Content Warning: This article includes a video that depicts graphic police violence, and a detailed description of the video’s contents.
A group of Chicago police officers involved in a brutal 2017 arrest are still working for the department nearly five years later, despite the Civilian Office of Police Accountability (COPA) recommending three of them be fired in March 2021.
During the arrest, one officer pistol-whipped a man until he was apparently unconscious while another officer held him to the ground.
The Reader obtained surveillance video of the arrest via a public-records request to COPA. The video shows CPD officers Chavez Siler and Michael Benamon struggling with a man they were attempting to arrest for possessing a handgun. Multiple times during the arrest, Siler held his own service weapon to the man’s head and repeatedly struck him in the head with it. Siler also inadvertently pointed his gun at other officers during the struggle. Siler continued to hold his gun to the man’s head and pistol-whip him even after he was lying on the floor with Benamon kneeling on him.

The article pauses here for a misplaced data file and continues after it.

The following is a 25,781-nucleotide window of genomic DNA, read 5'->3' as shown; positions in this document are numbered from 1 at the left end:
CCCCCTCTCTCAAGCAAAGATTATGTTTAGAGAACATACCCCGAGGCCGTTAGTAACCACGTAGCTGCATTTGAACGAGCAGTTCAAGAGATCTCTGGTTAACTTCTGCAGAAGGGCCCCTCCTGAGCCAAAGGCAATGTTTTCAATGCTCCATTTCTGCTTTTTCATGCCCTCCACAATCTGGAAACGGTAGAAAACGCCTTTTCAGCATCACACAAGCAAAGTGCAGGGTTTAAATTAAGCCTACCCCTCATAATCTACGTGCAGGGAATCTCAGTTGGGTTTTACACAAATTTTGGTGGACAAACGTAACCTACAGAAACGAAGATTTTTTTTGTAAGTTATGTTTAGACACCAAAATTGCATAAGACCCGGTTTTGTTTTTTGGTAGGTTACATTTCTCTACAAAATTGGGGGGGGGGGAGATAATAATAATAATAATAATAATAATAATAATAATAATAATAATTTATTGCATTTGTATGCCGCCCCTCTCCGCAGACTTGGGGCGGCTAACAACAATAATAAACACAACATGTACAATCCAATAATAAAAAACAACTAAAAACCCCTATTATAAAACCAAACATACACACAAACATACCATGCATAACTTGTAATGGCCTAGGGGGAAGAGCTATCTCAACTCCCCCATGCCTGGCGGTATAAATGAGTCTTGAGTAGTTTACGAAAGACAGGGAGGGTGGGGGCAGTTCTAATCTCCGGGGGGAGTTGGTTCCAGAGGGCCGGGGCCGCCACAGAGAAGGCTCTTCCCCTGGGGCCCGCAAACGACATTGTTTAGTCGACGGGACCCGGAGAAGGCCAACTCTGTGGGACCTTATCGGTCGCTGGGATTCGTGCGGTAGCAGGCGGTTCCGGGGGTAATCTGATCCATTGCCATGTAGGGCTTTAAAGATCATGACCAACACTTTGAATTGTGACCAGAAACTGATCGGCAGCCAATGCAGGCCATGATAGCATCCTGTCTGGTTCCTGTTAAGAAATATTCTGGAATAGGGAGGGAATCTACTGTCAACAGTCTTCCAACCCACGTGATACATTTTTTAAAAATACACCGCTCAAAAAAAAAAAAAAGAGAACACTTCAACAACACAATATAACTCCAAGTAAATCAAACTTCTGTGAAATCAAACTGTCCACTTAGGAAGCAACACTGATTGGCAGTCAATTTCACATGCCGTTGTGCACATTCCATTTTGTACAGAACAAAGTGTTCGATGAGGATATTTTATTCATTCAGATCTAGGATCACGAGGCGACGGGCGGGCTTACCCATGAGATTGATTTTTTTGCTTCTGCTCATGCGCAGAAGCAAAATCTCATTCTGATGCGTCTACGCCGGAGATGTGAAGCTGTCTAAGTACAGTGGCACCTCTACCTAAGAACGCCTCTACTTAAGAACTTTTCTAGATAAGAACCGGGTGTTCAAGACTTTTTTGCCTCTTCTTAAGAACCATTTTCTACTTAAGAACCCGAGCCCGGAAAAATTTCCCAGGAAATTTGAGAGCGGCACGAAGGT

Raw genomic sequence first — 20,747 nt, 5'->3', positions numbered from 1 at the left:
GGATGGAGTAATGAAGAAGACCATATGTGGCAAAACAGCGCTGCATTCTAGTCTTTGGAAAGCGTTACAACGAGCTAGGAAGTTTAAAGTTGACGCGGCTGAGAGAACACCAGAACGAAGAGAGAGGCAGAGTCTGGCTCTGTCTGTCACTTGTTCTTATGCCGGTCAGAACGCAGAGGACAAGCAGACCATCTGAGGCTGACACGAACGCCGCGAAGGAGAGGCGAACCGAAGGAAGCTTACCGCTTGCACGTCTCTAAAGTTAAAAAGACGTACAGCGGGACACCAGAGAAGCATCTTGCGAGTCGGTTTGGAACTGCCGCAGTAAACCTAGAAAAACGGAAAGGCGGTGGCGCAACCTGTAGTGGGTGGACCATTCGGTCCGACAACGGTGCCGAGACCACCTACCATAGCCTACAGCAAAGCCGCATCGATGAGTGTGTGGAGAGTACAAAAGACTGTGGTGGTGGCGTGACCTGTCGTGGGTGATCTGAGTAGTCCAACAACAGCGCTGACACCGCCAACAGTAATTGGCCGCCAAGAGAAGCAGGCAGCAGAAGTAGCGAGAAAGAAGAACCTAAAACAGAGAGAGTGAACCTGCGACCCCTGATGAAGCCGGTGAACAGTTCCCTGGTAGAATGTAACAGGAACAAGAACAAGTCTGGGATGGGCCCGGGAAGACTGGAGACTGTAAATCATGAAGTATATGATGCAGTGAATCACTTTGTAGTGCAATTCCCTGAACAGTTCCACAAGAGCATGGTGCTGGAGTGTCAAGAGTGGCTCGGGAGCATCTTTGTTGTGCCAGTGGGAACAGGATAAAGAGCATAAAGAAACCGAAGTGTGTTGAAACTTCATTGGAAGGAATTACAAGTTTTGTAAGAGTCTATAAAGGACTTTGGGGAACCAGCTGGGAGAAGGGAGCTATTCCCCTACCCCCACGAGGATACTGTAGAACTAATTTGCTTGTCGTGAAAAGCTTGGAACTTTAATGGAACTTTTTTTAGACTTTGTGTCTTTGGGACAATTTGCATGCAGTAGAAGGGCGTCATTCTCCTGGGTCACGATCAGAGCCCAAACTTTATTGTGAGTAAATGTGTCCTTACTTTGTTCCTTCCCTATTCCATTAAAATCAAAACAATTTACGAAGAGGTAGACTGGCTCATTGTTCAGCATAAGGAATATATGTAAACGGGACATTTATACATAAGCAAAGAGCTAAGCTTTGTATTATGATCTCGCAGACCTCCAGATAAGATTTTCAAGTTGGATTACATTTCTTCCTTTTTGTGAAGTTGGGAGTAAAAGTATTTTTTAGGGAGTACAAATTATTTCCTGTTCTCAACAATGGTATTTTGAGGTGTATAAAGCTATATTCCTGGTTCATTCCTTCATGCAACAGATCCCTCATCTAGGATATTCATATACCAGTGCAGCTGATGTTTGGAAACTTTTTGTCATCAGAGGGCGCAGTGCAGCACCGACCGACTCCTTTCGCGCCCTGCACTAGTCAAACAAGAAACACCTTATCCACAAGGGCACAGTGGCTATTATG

Following a lengthy investigation, COPA recommended that Siler and two other officers involved in the arrest be fired. They haven’t been.
In the interest of fully informing the public about an incident involving officers who are still employed by the police department, the Reader is publishing an edited version of the surveillance footage.
Warning to readers: The video is graphic and depicts a violent assault.